Commercial Activity Nosedives in 2020 Q1

The BCREA Commercial Leading Indicator (CLI) was down sharply in the first quarter of 2020 from 134.2 to 123.2, reflecting the slowdown prompted by the COVID-19 pandemic. Compared to the same time last year, the index was down by 4.8 per cent.

The pandemic-induced shutdown of the economy in the last two weeks of the first quarter of 2020 had a notable impact on the CLI, turning all components negative. On the economic activity component, manufacturing sales led the decline. On the employment component, a fall in key commercial real estate sector jobs was the primary driver. Meanwhile, the financial component had the largest negative impact on the CLI, as REIT prices tumbled and risk spreads widened in March. The underlying trend in the CLI was relatively flat in the previous six quarters, but has taken a sudden downward turn due to the pandemic. This suggests that going forward, the environment for commercial real estate activity in the province will be weak as the economy gradually re-opens, and temporarily unemployed individuals slowly return to work.

BC's economy was beginning to slow in the last quarter of 2019, but the rate of slowing was exacerbated by the pandemic in the first quarter of 2020. A fall in manufacturing sales of both durable and nondurable goods were the main drag on economic activity. Also contributing to the drag, but to a lesser extent, were lower wholesale trade sales in motor vehicles, and building material and supplies. Meanwhile, although growth in retail sales was positive in the first two months of 2020, it was not enough to offset the 10 per cent monthly decline in March, as retail stores across the province were shut down halfway through the month due to the pandemic.

Employment growth in key commercial real estate sectors such as finance, insurance, real estate and leasing was negative for the first time since the summer of 2018, down by about 13,500 jobs in the first quarter. Additionally, manufacturing employment fell by about 1,830 jobs from the previous quarter.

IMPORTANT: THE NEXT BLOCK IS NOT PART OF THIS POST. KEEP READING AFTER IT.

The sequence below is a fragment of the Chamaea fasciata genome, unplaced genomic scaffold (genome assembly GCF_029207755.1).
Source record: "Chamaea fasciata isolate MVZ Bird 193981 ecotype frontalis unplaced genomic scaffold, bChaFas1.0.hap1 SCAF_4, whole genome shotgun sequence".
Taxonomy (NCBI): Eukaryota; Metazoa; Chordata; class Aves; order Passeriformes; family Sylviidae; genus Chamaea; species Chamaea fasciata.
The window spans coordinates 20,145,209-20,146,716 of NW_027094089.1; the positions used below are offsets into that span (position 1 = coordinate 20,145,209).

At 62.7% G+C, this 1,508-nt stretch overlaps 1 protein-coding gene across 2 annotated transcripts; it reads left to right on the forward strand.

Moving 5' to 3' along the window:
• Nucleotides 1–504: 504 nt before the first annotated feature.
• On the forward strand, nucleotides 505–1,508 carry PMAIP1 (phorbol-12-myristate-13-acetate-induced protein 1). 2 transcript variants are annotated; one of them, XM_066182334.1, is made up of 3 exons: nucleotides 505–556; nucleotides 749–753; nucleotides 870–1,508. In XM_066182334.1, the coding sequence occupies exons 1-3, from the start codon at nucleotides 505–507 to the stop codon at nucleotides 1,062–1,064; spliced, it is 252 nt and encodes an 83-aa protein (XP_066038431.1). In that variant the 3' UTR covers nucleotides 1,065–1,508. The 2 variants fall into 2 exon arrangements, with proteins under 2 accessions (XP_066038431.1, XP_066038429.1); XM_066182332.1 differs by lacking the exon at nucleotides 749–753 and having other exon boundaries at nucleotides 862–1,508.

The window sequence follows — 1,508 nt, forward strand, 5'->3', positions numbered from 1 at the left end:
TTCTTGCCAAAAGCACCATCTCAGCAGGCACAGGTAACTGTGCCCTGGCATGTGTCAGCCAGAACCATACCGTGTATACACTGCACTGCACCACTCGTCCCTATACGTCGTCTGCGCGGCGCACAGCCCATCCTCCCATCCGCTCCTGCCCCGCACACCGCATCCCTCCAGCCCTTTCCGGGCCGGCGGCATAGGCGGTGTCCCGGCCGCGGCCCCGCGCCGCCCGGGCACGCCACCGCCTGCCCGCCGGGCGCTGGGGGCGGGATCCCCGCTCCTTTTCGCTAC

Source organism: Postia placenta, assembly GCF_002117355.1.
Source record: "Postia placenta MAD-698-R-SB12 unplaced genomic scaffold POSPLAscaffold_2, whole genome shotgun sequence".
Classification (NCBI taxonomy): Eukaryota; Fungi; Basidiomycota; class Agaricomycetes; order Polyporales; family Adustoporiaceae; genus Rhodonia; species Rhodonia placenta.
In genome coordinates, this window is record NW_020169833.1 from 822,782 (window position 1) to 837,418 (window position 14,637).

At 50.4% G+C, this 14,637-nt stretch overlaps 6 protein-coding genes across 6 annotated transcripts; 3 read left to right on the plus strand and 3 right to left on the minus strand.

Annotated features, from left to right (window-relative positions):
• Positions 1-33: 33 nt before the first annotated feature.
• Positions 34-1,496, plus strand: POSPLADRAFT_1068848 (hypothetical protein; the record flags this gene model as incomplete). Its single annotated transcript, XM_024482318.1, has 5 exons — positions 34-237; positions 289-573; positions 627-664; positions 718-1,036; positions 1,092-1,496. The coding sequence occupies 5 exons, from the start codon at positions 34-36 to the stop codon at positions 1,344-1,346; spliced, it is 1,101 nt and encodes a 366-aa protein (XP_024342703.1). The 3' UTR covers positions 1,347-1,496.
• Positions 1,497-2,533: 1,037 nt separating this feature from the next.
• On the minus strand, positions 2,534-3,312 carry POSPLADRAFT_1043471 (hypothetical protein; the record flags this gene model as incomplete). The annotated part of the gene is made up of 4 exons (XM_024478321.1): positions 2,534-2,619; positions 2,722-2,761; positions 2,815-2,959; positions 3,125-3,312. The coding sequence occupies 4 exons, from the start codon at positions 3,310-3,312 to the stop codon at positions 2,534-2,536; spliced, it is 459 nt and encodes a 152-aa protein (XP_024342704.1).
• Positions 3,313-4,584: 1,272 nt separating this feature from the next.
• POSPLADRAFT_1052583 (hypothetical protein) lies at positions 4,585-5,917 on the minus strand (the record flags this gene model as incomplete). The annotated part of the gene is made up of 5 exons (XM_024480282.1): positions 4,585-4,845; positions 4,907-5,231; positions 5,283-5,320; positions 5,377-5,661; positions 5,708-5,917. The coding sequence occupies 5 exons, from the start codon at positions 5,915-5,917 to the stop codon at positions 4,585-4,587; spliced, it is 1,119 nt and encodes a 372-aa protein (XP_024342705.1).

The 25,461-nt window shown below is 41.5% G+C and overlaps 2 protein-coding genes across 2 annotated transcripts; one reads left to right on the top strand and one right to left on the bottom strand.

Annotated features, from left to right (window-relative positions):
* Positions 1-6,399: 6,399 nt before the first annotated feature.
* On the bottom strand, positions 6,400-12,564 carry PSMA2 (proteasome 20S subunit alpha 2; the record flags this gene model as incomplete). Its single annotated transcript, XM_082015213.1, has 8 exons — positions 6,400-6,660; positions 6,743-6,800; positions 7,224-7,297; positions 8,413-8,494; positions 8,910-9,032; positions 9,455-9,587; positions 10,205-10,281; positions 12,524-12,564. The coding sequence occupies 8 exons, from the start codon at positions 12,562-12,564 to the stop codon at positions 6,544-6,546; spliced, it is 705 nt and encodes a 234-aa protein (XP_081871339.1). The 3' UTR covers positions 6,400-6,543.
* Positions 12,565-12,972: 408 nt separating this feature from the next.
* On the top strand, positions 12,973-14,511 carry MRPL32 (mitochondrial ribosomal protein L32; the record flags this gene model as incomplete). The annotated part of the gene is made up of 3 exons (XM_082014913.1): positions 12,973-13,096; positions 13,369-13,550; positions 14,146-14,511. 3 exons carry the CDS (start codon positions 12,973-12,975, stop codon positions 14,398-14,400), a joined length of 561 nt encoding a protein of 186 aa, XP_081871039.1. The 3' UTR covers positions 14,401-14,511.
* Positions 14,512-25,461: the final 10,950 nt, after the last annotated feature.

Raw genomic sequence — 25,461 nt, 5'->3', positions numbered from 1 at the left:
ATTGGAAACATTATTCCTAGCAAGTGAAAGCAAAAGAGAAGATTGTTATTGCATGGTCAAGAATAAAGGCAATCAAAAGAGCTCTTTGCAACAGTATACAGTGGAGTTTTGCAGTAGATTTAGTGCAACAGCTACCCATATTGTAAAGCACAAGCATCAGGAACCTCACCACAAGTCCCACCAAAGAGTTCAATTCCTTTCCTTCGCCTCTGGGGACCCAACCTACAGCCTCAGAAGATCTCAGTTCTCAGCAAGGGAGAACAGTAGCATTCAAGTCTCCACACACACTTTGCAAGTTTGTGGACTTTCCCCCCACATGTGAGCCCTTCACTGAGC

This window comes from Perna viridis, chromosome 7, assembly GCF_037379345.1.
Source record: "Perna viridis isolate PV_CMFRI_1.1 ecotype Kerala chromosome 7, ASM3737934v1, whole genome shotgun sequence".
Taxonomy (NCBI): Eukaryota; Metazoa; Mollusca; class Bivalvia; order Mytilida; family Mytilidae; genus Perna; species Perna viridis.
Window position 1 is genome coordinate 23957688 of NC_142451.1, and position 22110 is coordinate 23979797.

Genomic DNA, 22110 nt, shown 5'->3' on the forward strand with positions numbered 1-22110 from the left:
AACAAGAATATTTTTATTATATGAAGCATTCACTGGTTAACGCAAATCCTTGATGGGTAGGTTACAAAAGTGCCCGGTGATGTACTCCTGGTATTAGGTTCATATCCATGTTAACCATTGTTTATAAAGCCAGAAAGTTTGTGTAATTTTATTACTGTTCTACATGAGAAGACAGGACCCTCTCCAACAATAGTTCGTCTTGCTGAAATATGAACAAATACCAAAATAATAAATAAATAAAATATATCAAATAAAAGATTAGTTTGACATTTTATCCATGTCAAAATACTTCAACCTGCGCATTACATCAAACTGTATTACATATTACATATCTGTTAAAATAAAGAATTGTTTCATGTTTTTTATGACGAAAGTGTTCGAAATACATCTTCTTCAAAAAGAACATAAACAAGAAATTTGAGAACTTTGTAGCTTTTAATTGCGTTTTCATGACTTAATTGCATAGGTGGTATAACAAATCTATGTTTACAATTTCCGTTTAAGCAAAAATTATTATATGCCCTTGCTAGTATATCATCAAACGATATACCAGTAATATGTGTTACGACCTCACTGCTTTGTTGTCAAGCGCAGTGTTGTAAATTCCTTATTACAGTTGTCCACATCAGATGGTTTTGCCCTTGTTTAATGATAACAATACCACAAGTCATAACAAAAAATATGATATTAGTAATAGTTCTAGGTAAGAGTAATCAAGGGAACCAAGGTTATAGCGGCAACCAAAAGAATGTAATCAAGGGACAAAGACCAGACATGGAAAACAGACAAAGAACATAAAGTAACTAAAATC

The CLI's financial component was negative in the first quarter of 2020 as growing fears of the potential impact of the pandemic resulted in a full market meltdown in late February, sending equity markets into free fall and government bond yields plummeting. However, private borrowing costs rose sharply due to elevated risk premiums, causing a tightening of credit conditions.

US Real GDP Growth (Q4'2016) - January 27, 2017


US real GDP growth registered a weaker than expected 1.9 per cent growth the final quarter of 2016, and 1.6 per cent growth for the year as a whole.  Growth was pulled lower by a widening US trade deficit, while consumer demand and business investment were robust. Most economists expect US economic growth to accelerate to about 2.2 per cent in 2017.

The pace of economic growth in the United States could be a key determinant in the BC housing market this year. While faster US growth is generally positive for the BC economy, a stronger pace of growth along with a possibly significant shift in the fiscal outlook due to the large tax cuts and ramped-up spending plans of the Trump administration, is already translating to rising long-term interest rates as markets anticipate higher inflation and consequent monetary tightening by the US Federal Reserve. In turn, that uptrend in rates is putting pressure on Canadian mortgage rates, with many lenders increasing their best offered rates.